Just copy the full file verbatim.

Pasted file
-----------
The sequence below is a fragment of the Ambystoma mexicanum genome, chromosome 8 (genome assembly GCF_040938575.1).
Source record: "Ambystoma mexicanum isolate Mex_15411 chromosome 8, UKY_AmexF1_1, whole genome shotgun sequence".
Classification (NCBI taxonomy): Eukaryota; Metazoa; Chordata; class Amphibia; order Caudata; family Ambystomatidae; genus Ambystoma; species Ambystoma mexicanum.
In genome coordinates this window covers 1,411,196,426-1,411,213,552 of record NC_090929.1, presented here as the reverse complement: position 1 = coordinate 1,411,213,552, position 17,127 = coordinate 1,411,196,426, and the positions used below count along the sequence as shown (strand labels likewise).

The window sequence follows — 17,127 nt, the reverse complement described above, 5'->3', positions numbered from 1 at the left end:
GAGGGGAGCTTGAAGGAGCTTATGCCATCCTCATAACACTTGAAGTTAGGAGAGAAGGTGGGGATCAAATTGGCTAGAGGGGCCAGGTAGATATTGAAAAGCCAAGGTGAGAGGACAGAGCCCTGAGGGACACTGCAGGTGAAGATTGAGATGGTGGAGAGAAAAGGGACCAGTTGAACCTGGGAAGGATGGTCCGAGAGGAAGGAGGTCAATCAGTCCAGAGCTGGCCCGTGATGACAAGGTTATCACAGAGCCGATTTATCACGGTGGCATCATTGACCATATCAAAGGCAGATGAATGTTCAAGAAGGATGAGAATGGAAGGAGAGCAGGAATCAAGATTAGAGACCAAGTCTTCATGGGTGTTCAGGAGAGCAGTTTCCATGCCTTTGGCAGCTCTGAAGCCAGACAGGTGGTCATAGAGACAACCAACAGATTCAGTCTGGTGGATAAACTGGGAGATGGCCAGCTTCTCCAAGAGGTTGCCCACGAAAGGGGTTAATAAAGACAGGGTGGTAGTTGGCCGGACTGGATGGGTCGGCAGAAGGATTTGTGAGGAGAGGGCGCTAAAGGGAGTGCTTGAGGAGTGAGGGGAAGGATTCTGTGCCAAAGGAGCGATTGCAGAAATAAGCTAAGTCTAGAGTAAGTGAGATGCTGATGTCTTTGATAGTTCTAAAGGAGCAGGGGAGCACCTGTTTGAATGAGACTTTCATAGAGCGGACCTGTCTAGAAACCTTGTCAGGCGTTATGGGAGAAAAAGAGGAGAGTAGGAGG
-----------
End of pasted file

The sequence below is a fragment of the Ambystoma mexicanum genome, chromosome 8 (genome assembly GCF_040938575.1).
Source record: "Ambystoma mexicanum isolate Mex_15411 chromosome 8, UKY_AmexF1_1, whole genome shotgun sequence".
Classification (NCBI taxonomy): Eukaryota; Metazoa; Chordata; class Amphibia; order Caudata; family Ambystomatidae; genus Ambystoma; species Ambystoma mexicanum.
In genome coordinates this window covers 1,411,196,426-1,411,213,552 of record NC_090929.1, presented here as the reverse complement: position 1 = coordinate 1,411,213,552, position 17,127 = coordinate 1,411,196,426, and the positions used below count along the sequence as shown (strand labels likewise).

The window sequence follows — 17,127 nt, the reverse complement described above, 5'->3', positions numbered from 1 at the left end:
GAGGGGAGCTTGAAGGAGCTTATGCCATCCTCATAACACTTGAAGTTAGGAGAGAAGGTGGGGATCAAATTGGCTAGAGGGGCCAGGTAGATATTGAAAAGCCAAGGTGAGAGGACAGAGCCCTGAGGGACACTGCAGGTGAAGATTGAGATGGTGGAGAGAAAAGGGACCAGTTGAACCTGGGAAGGATGGTCCGAGAGGAAGGAGGTCAATCAGTCCAGAGCTGGCCCGTGATGACAAGGTTATCACAGAGCCGATTTATCACGGTGGCATCATTGACCATATCAAAGGCAGATGAATGTTCAAGAAGGATGAGAATGGAAGGAGAGCAGGAATCAAGATTAGAGACCAAGTCTTCATGGGTGTTCAGGAGAGCAGTTTCCATGCCTTTGGCAGCTCTGAAGCCAGACAGGTGGTCATAGAGACAACCAACAGATTCAGTCTGGTGGATAAACTGGGAGATGGCCAGCTTCTCCAAGAGGTTGCCCACGAAAGGGGTTAATAAAGACAGGGTGGTAGTTGGCCGGACTGGATGGGTCGGCAGAAGGATTTGTGAGGAGAGGGCGCTAAAGGGAGTGCTTGAGGAGTGAGGGGAAGGATTCTGTGCCAAAGGAGCGATTGCAGAAATAAGCTAAGTCTAGAGTAAGTGAGATGCTGATGTCTTTGATAGTTCTAAAGGAGCAGGGGAGCACCTGTTTGAATGAGACTTTCATAGAGCGGACCTGTCTAGAAACCTTGTCAGGCGTTATGGGAGAAAAAGAGGAGAGTAGGAGG